The History and Meaning of the Lord’s Supper

In our church this morning, we will celebrate together the Lord’s Supper .  It’s something we do every six weeks, and it’s something we focus on in our Good Friday and Christmas Eve services, as well.  Sometimes, we’ll have our deacons distribute the bread and cup in the usual manner; sometimes, we’ll ask our congregation to come to the front, as individuals or sometimes as families.  We’ve used the Baptist “chiclet”, we’ve broken Hawaiian bread, Matza crackers, and we’ve even ordered communion discs from a Roman Catholic resource.  In every case, though, we’ve used grape juice in the cups.

This particular observance is one of the most important things we do as believers and church members.  We remember Christ’s death on the cross, and we remember, too, his promise that we will share this supper together in glory.  As Baptists, it is one of two ordinances in the church, the other being baptism.  Yet, the Lord’s Supper has a significant history in the Church.  It varies from Catholicism to Protestantism, and it varies even inside the Protestant denominations.

A Brief History

(from Historical Theology: an Introduction to Christian Doctrine, Gregg R. Allison.  For extensive details regarding the Lord’s Supper and other doctrines of the Church, I highly recommend Allison’s book in addition to Wayne Grudem’s Systematic Theology: An Introduction to Biblical Theology)

Scripture tells us that on the night he was betrayed, Jesus commemorated the Passover – his last supper – with his disciples.  In the process, he instituted a celebration that has been observed throughout time in all Christendom.  In the Gospel of Matthew, we read:

Now as they were eating, Jesus took bread, and after blessing it broke it and gave it to the disciples, and said, “Take, eat; this is my body.” And he took a cup, and when he had given thanks he gave it to them, saying, “Drink of it, all of you, for this is my blood of the covenant, which is poured out for many for the forgiveness of sins. I tell you I will not drink again of this fruit of the vine until that day when I drink it new with you in my Father’s kingdom.”  Matthew 26:26-29 ESV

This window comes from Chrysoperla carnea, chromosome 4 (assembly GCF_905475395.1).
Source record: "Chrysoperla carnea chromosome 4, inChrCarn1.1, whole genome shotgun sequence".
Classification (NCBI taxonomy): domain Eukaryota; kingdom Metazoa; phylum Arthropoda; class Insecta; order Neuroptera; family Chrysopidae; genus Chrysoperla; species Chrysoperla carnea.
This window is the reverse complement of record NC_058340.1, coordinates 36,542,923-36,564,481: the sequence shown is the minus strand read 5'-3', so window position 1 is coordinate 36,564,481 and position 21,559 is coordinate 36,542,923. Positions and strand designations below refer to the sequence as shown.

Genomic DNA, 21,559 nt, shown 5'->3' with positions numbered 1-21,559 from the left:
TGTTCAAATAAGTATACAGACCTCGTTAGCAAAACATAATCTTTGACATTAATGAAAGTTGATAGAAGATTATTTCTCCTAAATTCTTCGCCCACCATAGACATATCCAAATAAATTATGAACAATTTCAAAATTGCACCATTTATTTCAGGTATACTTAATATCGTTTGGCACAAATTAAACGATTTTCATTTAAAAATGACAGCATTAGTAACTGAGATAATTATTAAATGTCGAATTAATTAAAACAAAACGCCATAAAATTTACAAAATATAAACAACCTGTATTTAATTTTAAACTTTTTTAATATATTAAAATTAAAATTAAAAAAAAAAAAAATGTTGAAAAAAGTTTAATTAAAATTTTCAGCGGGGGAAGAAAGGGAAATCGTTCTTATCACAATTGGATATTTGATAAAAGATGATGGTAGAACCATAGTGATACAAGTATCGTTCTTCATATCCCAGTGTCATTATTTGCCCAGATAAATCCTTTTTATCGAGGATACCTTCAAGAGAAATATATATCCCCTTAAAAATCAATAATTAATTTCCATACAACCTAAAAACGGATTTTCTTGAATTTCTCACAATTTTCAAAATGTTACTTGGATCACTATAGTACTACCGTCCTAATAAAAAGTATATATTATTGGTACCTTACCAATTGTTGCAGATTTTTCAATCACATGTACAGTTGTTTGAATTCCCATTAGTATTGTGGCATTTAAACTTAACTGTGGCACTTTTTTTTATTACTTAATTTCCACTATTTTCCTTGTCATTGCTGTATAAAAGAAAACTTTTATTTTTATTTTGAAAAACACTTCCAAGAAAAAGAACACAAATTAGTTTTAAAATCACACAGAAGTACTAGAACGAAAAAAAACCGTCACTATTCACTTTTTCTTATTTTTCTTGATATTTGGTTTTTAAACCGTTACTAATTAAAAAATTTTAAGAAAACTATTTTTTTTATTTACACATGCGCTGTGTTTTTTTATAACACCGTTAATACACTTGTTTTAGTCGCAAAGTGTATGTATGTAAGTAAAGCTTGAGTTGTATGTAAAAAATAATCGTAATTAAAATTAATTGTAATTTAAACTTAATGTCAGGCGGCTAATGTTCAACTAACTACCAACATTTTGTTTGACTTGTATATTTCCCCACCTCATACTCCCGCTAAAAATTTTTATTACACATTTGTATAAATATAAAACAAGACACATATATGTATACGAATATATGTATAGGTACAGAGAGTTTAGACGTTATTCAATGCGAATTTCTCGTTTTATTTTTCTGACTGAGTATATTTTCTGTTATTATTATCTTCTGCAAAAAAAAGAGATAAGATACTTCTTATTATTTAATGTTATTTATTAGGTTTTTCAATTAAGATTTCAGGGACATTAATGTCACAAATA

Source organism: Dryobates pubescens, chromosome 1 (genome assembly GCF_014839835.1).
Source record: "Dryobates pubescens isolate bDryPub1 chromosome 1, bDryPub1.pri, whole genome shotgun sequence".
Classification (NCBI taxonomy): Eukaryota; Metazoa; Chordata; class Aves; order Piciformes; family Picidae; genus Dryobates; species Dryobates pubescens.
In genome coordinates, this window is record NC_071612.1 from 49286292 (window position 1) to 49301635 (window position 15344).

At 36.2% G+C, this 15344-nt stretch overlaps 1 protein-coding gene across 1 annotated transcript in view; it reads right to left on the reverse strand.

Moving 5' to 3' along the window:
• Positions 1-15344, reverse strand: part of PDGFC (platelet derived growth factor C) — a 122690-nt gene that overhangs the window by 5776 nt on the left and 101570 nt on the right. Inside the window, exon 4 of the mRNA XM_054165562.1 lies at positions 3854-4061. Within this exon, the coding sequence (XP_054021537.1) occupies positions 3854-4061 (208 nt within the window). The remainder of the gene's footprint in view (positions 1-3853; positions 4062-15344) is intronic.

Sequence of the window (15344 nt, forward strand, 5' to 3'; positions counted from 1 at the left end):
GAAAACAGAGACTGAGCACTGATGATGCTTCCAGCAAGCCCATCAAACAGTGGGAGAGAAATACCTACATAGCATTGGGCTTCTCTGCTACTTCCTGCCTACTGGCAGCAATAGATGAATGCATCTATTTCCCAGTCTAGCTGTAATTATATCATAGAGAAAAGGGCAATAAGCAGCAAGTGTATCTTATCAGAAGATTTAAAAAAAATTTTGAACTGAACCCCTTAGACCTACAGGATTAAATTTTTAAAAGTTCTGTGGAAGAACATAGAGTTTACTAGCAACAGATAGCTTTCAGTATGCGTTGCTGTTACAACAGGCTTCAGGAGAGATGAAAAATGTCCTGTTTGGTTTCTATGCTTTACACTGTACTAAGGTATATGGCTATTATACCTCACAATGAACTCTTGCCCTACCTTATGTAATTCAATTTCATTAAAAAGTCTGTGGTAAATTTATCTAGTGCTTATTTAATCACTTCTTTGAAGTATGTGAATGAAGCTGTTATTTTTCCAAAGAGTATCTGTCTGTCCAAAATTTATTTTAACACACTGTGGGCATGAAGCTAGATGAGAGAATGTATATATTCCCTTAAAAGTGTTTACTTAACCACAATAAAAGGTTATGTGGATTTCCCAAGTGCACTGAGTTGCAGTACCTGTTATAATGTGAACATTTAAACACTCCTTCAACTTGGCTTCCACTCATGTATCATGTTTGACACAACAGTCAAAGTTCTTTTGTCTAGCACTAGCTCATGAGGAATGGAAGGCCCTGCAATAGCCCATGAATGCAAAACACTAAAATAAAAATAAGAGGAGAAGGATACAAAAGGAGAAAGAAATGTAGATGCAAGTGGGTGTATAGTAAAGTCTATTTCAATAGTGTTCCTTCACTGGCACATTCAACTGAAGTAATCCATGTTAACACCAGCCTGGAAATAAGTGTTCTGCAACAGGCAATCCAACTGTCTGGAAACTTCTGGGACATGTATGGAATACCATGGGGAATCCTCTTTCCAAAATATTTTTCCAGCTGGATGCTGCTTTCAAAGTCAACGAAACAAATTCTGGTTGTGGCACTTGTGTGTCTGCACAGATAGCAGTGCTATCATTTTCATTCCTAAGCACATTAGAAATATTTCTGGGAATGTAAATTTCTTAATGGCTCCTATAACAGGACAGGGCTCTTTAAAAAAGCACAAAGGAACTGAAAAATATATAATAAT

Paul gave instructions to the early Church regarding their observance and abuse of the Lord’s Supper (1 Corinthians 11:23-32).  And, in Acts 2:42 we see a description of the fellowship of the early church:

And they devoted themselves to the apostles’ teaching and the fellowship, to the breaking of bread and the prayers.  Acts 2:42 ESV

The early Church father Justin Martyr, in First Apology, provided restrictions on who could participate in the Lord’s Supper.  He wrote,

And this food is called among us eucharistia [meaning ‘thanksgiving’], of which no one is allowed to partake but the man who believes that the things we teach are true, and who has been washed with the washing that is for the remission of sins, and unto regeneration, and who is living as Christ has enjoined.

From this we learn that only baptized believers could participate, and then again, only those who were in proper relationship with Jesus and his church.  It was an activity that was celebrated every week.  Other early Church fathers, such as Cyprian, Ignatius, Tertullian, and Augustine clarified the purpose of the Lord’s Supper for various reasons, mainly due to heresies that were arising from various groups and church leaders.

Augustine’s contribution to the theology of the sacraments was significant and influenced the church for centuries.  He defined a sacrament (the Lord’s Supper) as “an outward and visible sign of an invisible yet genuine grace.”  In other words, sacraments like the Lord’s Supper are necessary for salvation.  He also maintained that Christ was truly present in the bread and wine, the forerunner of the Roman Catholic view of transubstantiation.